The Anzac Centenary
Between 2014 and 2018, Australia and New Zealand will commemorate the Anzac Centenary, marking 100 years since our involvement in World War I.
Australians have been involved in a long list of military campaigns, from the Colonial wars to the World War I and World War II, the Korean War, the Malayan Emergency, the Indonesia Confrontation, the Vietnam War, the Gulf War, and war in Afghanistan and Iraq. Australian peacekeepers have also been in the field with the United Nations continuously for over 50 years.
The actions of the Australian and New Zealand Army Corps (ANZAC) during the Gallipoli campaign left a powerful legacy. We remember the many soldiers, sailors, airmen, nurses and other service personnel who have helped shape Australia's identity. They continue to teach us about courage, resilience and mateship. We take honour in remembering these Australians, today and always.
The extraordinary war effort of the Australian and New Zealand Army Corps (ANZACs) made a significant contribution to forging this nation’s identity. The upcoming Anzac Centenary will be a major event for our nation. It will commemorate not only the original ANZACs who served at Gallipoli and the Western Front, but also recognise more than a century of service by Australian servicemen and women.
World War I remains the most costly conflict for Australia in terms of deaths and casualties. From a population of fewer than five million, 416,809 men enlisted, of which more than 60,000 were killed and 156,000 wounded, gassed, or taken prisoner.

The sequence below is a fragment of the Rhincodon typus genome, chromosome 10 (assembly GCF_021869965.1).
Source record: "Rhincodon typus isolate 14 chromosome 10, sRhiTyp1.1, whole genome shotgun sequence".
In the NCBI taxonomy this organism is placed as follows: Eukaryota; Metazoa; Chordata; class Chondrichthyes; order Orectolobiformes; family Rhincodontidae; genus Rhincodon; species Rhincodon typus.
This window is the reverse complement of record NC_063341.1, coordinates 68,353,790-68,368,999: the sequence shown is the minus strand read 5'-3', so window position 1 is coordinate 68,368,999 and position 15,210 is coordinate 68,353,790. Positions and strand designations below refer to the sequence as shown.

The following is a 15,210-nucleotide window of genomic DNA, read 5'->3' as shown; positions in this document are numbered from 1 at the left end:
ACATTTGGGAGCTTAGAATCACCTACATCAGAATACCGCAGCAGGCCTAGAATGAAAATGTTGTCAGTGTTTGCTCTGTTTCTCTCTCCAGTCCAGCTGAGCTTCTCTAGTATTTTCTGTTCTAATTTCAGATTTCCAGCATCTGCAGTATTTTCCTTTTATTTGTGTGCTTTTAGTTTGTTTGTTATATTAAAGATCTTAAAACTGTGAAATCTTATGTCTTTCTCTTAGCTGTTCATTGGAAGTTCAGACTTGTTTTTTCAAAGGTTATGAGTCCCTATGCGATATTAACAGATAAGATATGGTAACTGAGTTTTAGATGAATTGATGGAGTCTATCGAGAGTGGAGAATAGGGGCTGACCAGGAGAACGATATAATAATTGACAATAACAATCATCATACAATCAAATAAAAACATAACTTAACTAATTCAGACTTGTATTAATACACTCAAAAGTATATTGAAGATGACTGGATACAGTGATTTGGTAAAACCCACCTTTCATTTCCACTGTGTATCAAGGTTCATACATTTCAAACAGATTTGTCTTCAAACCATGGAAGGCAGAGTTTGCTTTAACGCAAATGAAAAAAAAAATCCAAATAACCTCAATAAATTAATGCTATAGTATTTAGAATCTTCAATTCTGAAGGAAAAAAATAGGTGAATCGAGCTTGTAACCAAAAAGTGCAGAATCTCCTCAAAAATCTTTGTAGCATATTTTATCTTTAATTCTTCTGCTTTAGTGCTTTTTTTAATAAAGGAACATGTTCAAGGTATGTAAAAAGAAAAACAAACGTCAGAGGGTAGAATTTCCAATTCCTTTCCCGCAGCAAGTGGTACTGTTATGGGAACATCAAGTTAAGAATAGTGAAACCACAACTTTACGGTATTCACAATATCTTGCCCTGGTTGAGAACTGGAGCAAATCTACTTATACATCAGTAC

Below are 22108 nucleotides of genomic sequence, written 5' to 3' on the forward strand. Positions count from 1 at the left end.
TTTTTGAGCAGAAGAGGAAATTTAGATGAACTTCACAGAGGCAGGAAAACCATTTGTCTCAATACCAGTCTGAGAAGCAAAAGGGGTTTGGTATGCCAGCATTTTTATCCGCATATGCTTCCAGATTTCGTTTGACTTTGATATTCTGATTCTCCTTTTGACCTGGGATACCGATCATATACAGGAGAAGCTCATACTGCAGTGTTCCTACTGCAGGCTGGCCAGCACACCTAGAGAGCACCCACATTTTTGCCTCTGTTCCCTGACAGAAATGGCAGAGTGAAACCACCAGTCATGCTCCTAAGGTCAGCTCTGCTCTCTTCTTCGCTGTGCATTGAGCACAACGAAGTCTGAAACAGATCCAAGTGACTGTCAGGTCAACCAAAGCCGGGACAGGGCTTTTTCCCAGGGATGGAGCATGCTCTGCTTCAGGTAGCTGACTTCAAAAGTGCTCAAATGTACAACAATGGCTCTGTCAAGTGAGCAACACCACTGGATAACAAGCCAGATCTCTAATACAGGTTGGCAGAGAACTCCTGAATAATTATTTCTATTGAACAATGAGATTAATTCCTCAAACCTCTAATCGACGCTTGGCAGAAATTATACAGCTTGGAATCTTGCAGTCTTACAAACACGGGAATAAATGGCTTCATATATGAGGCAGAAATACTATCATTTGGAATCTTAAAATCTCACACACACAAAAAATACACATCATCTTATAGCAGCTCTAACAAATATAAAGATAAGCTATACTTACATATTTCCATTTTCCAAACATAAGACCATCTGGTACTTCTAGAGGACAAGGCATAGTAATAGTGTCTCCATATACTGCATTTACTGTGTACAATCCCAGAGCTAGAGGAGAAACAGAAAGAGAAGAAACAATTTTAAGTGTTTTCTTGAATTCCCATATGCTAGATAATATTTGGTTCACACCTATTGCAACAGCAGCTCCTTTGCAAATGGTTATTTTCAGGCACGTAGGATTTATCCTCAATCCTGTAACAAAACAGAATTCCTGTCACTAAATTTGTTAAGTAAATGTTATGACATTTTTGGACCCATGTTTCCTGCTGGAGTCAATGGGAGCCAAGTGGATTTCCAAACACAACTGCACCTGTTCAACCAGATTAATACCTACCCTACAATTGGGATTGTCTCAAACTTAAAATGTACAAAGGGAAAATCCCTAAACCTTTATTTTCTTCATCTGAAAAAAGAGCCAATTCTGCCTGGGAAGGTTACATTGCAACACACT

In total, 32,231 Western Australians enlisted for service in World War I, representing 7.73 per cent of the total First Australian Imperial Force (AIF) (416,809). Western Australians were awarded 10 of the 64 Victoria Crosses awarded to members of the First AIF.
The Australian Government has responsibility for managing Anzac Centenary commemorations nationally. For more information visit the Australian Government’s 100 Years of Anzac website
Western Australian Government Objectives
1. The Western Australian community develops a better understanding of Australia’s participation in armed conflict and peace keeping from World War I to the present, and the subsequent impact this has had on shaping our nation.
2. Ensure the Anzac Centenary is accessible to all Western Australians.
3. Encourage and support the Western Australian community to find ways to mark the four-year Centenary
4. Reinforce Albany’s special role in the creation of the Anzac Spirit.
5. Promote Albany as a major ongoing pilgrimage destination for Anzac commemoration and learning.
6. Recognition and acknowledgement of military service by Aboriginal people from Western Australia.
Lest we forget
Image: Cenotaph War Memorial in Kings park, Western Australia (photo by D. Blumer)